Now may be good time to join small company stock funds

MUTUAL FUNDS

January 10, 1993|By WERNER RENBERG

Many of those who market small company stock funds take it on faith that, since seven fat years from fall 1976 to summer 1983 were followed by seven lean years, we're now in another fat period for small company stocks that has four or five years to go.

They would also have you believe that the behavior of small company stocks is predictably cyclical -- in that they alternatively lead and lag large company stocks -- even if it's not quite guaranteed.

Therefore, they reason, you would want to add one of their funds to your portfolio now -- despite the strong performance that a number of them have enjoyed since October 1990.

To be fair, of course, it must be said that those who still recommend small company stock funds do so for additional reasons:

* Small company stocks currently represent better values than large company stocks, as reflected by Standard & Poor's 500 Index.

* Small company stocks have beaten large company stocks both over the very long run and in periods of recovery from recession.

* Small companies, some say, will fare better under President-elect Bill Clinton.

So, should you think about investing some of your money in one of them?

To answer that, you've got to address at least three questions:

1. Whether any equity fund is appropriate for you, given your investment goals and financial circumstances.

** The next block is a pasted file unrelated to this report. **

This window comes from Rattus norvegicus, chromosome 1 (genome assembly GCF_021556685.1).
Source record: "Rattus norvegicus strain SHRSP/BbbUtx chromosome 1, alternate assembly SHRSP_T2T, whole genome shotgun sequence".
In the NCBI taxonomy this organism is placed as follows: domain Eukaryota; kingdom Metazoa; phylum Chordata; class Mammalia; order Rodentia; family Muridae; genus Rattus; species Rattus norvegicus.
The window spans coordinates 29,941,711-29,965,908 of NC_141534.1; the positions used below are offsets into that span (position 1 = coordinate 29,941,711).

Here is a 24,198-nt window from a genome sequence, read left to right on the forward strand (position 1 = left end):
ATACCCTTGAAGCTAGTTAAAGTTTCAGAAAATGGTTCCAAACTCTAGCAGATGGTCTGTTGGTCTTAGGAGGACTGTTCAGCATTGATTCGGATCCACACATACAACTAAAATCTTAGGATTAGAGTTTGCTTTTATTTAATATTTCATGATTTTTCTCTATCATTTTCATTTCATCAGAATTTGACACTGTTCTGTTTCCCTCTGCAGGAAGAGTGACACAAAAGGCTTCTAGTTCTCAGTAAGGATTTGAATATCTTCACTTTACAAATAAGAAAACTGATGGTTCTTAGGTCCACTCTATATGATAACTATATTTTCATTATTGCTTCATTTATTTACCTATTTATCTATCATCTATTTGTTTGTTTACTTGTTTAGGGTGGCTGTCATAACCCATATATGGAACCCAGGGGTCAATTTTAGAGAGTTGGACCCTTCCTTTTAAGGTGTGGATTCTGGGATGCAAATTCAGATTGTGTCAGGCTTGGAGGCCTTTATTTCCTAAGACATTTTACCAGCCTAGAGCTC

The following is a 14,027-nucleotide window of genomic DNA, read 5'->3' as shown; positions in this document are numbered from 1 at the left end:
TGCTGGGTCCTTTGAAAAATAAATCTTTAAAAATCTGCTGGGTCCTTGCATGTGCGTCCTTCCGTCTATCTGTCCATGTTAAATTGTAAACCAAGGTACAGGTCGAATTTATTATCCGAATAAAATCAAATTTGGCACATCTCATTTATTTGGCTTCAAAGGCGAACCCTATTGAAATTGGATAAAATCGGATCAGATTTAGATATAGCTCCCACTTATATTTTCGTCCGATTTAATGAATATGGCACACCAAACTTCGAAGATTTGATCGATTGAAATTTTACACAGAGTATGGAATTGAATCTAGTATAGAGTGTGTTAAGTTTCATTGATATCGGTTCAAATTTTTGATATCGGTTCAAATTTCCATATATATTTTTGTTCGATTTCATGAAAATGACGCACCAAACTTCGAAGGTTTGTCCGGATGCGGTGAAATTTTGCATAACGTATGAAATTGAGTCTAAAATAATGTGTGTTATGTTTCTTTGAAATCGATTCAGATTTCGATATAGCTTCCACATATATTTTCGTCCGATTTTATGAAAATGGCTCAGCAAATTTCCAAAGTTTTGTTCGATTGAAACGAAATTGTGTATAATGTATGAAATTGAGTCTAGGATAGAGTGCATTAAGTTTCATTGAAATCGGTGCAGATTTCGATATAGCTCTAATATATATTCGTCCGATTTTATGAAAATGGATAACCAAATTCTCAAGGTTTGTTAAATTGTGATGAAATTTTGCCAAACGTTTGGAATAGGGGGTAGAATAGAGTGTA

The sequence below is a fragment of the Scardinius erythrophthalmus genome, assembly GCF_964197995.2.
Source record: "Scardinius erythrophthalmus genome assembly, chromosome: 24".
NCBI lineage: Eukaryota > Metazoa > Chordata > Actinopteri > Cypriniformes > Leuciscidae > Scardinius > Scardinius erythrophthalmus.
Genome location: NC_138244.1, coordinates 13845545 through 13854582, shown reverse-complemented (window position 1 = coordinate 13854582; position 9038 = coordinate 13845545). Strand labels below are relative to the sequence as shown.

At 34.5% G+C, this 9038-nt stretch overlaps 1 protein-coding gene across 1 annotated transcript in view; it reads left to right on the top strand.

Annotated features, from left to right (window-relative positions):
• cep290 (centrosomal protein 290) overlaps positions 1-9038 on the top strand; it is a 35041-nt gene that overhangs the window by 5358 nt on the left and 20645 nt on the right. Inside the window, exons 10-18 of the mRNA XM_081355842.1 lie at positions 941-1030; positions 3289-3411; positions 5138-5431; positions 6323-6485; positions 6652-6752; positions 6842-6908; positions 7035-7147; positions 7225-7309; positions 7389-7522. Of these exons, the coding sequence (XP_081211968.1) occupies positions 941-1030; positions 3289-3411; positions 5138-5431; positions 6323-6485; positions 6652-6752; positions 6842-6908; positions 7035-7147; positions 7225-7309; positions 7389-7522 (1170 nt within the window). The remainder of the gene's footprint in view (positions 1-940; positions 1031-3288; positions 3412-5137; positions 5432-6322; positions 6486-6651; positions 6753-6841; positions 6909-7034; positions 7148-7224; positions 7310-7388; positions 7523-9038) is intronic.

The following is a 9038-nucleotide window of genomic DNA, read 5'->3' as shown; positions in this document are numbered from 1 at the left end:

2. Whether you are able and willing to accept the above-average volatility that's characteristic of many small company stock funds.

3. Whether you require income. (Small companies pay low dividends, if any.)

If you've satisfied yourself on all counts, but wonder whether you're too late, you may find some assurance in the valuation case.

Perhaps the simplest version is based on data calculated by T. Rowe Price Associates for the portfolio of its New Horizons Fund -- at 32 years, the oldest of 150 small company growth funds tracked by Lipper Analytical Services -- and often cited by competitors.

Portfolio manager John H. Laporte and his team regularly estimate earnings for the coming 12 months for the 200 companies whose stocks the fund holds to determine the portfolio's average price-earnings (P/E) ratio. They next compute P/E ratio for the S&P 500, based on their estimates of the 500 companies' earnings. And, finally, they figure the ratio of the fund's P/E ratio to that of the index.

Since New Horizons' inception, small company stocks have become vulnerable when the ratio reached 2.0 but have been relatively good values when the ratio bottomed around 1.0. At the end of 1992, following the fourth-quarter surge by small company stocks, the ratio was still only 1.2, according to Mr. Laporte's preliminary estimate.

So what do you buy? While Wilshire's Small Value Stock Index outperformed its Small Growth Stock Index last year, 29.2 vs. 13.2 percent, and led over longer periods by smaller margins, you may find an attractive prospect among either value- or growth-oriented funds.

Among those concentrated in growth stocks, the Kaufmann Fund stands out, having been not only the top small company growth fund of the last five years -- with an average return of 34.2 percent -- but also No. 1 among all equity funds, according to Lipper.

Co-manager Lawrence Auriana says he looks for companies whose earnings are likely to increase annually by at least 25 percent over the next three years. They should be companies that are early in their growth cycles, have above-average returns on shareholders' equity and generate sufficient cash to finance their capital requirements.

& 1993 By WERNER RENBERG

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